The bus stop in Silver Spring where Brandon and Luis used to catch the C8 bus to the University of Maryland. (Julia Nikhinson/The Diamondback)

“She was one of the first people at UMD [I was] able to connect with,” Brandon recalled. 

Although students under DACA have authorization to work, some undocumented students don’t, making it hard to participate in internships that may be required for their major. So, Bohorquez Garcia created a communications internship with the university’s Undocumented Student Program that was open to undocumented students.

Brandon was one of the students who took advantage of the opportunity. Bohorquez Garcia also helped him apply to this university’s student crisis fund to cover the $495 he had to pay to renew his DACA status in December.

However, for much of its existence, the undocumented student coordinator position was temporary, with student groups such as the Student Government Association and Political Latinxs United for Movement and Action in Society fighting to make it permanent.

And earlier this year, their efforts came to fruition.

In February, the university announced the duties Bohorquez Garcia carried out would become permanently institutionalized in a new position, housed under the student engagement team at Stamp Student Union. 

However, Bohorquez Garcia won’t be returning to the campus in the fall — she rejected a new contract offered to her in February, which expanded the responsibilities associated with the role to include addressing issues facing first-generation and transfer students. But later, after criticism, the university limited the role’s duties to serving undocumented and immigrant students.

“My experience in this process did not align with my values and therefore not taking the offer is the best decision for me,” Bohorquez Garcia wrote in an email obtained by The Diamondback addressing student concerns to campus groups such as PLUMAS.

The University of Maryland’s former undocumented student coordinator, Laura Bohorquez Garcia, speaks during a panel discussion on immigration hosted by PLUMAS and the Muslim Alliance for Social Change on Oct. 4, 2017. (Elliot Scarangello/The Diamondback)

Brandon will miss Bohorquez Garcia next year. 

“She’s really been a great friend and there for me, supporting me. And I know there’s a lot of people at UMD who look up to her for all that she’s done for us,” Brandon said. “It sucks for everyone.”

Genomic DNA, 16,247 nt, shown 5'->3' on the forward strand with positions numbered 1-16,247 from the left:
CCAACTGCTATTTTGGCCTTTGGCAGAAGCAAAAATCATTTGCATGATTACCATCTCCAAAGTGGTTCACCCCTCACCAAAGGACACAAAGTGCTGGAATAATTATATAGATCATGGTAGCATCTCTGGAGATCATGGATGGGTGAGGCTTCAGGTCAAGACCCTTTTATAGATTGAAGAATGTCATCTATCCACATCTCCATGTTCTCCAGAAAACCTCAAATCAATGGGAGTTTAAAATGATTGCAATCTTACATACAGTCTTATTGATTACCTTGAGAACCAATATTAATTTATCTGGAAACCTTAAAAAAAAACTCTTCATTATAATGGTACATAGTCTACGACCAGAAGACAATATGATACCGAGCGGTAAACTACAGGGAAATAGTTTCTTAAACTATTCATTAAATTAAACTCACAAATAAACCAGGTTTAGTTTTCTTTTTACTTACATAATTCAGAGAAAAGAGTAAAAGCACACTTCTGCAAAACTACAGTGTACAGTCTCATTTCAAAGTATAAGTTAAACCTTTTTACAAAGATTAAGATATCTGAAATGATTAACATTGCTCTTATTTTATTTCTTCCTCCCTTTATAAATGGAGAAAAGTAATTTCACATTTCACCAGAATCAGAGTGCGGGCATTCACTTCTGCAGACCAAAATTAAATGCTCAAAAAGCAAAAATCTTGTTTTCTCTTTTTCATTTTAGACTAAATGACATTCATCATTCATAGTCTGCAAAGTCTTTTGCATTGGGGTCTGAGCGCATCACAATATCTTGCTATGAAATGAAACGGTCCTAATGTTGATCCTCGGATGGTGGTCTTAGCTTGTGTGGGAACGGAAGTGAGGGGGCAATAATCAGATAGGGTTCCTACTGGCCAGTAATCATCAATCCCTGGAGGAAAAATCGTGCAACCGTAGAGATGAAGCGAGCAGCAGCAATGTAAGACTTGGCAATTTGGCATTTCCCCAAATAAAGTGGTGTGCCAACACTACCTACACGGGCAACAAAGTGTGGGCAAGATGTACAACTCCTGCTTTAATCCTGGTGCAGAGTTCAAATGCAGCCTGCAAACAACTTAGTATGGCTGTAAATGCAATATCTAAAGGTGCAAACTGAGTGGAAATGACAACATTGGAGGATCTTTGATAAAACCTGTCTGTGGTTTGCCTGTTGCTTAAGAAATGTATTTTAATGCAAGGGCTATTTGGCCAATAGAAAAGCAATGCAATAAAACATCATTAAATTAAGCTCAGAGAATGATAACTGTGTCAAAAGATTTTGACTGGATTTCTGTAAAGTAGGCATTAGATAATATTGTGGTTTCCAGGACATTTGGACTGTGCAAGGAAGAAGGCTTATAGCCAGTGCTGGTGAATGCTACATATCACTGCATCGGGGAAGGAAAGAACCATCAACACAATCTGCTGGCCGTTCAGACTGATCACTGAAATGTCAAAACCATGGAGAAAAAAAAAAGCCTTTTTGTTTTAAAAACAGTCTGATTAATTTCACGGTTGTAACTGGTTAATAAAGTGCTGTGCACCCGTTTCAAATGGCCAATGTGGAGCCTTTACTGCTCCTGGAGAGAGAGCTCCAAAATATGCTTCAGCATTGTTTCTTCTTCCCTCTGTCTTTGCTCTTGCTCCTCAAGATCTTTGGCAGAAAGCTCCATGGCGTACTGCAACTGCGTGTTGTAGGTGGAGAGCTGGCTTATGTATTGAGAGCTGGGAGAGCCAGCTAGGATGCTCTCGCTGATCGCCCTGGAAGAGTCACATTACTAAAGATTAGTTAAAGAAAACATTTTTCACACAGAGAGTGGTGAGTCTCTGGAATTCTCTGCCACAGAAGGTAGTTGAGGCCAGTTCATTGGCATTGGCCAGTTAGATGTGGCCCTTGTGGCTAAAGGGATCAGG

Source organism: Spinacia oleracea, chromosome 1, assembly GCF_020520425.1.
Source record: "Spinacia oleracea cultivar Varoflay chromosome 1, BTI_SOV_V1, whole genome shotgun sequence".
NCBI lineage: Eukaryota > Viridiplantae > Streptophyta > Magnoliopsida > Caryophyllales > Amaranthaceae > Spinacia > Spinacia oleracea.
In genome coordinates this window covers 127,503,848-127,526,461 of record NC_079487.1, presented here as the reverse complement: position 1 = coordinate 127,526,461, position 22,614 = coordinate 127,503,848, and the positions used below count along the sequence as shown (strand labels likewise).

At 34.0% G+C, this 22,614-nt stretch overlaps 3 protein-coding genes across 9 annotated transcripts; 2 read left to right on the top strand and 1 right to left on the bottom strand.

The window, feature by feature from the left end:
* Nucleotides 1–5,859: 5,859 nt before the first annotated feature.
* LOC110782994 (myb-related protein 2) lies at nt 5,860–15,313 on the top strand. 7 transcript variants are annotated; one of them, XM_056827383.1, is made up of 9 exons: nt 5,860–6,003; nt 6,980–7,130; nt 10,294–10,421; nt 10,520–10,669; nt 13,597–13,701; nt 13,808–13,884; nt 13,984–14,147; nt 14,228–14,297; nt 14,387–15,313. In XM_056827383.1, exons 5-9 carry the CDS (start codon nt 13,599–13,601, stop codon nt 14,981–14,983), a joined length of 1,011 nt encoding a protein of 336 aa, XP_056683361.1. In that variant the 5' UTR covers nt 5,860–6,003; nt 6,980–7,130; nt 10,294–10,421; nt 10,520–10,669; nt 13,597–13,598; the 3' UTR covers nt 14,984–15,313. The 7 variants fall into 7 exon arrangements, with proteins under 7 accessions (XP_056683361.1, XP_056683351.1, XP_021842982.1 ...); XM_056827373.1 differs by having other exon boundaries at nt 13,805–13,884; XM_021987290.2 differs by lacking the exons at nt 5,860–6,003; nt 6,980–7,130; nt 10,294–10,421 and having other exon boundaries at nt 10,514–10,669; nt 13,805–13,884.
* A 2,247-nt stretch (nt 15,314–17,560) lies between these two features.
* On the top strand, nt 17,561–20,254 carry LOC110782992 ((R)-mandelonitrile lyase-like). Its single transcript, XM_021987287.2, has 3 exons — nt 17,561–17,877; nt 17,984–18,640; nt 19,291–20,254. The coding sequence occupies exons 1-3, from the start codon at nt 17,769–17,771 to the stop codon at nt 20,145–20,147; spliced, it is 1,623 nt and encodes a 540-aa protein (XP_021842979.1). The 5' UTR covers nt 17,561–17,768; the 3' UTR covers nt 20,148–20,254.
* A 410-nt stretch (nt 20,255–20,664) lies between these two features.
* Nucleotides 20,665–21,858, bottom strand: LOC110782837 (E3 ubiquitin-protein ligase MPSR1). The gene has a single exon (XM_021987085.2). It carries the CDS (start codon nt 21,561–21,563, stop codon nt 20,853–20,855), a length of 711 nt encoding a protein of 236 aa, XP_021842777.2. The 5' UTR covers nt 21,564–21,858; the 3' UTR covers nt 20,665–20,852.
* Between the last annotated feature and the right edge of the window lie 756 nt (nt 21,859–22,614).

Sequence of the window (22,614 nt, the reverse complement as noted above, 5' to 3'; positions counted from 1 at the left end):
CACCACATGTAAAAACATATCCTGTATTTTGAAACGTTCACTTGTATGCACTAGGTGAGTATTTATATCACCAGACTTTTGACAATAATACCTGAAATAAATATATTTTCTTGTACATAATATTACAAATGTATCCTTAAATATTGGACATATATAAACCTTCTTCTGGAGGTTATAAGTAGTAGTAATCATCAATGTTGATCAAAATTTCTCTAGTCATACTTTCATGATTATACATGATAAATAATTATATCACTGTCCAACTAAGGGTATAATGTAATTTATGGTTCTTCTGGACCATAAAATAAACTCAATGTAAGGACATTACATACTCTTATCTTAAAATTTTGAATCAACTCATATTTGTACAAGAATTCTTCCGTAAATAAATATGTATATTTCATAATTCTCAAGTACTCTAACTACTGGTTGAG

For a while, the search for a new coordinator was paused due to a hiring freeze brought on by the pandemic. But the search resumed in June, according to Marsha Guenzler-Stevens, the director of Stamp.

The university currently provides undocumented students with free legal assistance and consultations with an immigration attorney, as well as newsletters with upcoming scholarships, events and important updates on public policy, university spokesperson Katie Lawson wrote in an email.

“Our vibrant and diverse community would not be the same without our DACA and undocumented community. We want to help our DACA and undocumented community thrive,” Lawson wrote. “The university will continue to listen, as we support our undocumented and DACA community members.”

But in Brandon’s eyes, this isn’t enough.

The university should do more to teach staff, professors and other administrators to look out for undocumented students and provide them the support they need, he said. And, with the support Brandon has found within the undocumented student program, he said he plans to continue advocating for undocumented students during his senior year.

Rojas, a marketing major and rising senior, commended this aspect of Brandon’s character — the part that keeps him focused more on moving forward than looking back. 

Oscar Rojas at the Montgomery College Germantown Campus on July 18, 2020. Brandon lived with Rojas and his family for a while, to cut down on his commute to the university. (Julia Nikhinson/The Diamondback)

“He is someone that … always wants to focus on the good things and keep going regardless of what’s going on around him,” Rojas said. “He just kept working hard, working on school and just doing his own thing.”


Brandon’s life in the U.S. began over a decade ago, when the then-nine-year-old packed a suitcase and made his way to New York City with a stranger. 

Seven years earlier, his parents had left their small, rural neighborhood in Santa Tecla, El Salvador, to escape the political uncertainty, economic instability and mass casualties brought about by the Salvadoran Civil War. 

Stickers spelling out “EL SALVADOR” plaster the windshield of a red truck near Brandon’s former home in Manassas, Virginia. (Julia Nikhinson/The Diamondback)

Brandon’s parents settled in Manassas, Virginia, and waited for the day they could see their son again. After a few years of saving money, they paid a coyote — a person who smuggles people across the U.S.-Mexico border — to escort Brandon to New York, where they would be waiting to meet him.

Although he sometimes felt abandoned as a child, Brandon said he now understands why his parents left.

“I’ve realized that what they did was hard, first of all,” Brandon explained. “They did it for a good reason … I don’t really have any anger towards them.”

Brandon’s first home in the United States was located on Community Drive in Manassas, Virginia. (Julia Nikhinson/The Diamondback)

Before leaving, the coyote trained Brandon — and other children — how to interact with immigration officials. They learned what to say, how to react and, most importantly, how to control their emotions, Brandon said.

Throughout his training, Brandon said he felt he could never fully trust the people around him, because he had no idea what their true intentions really were.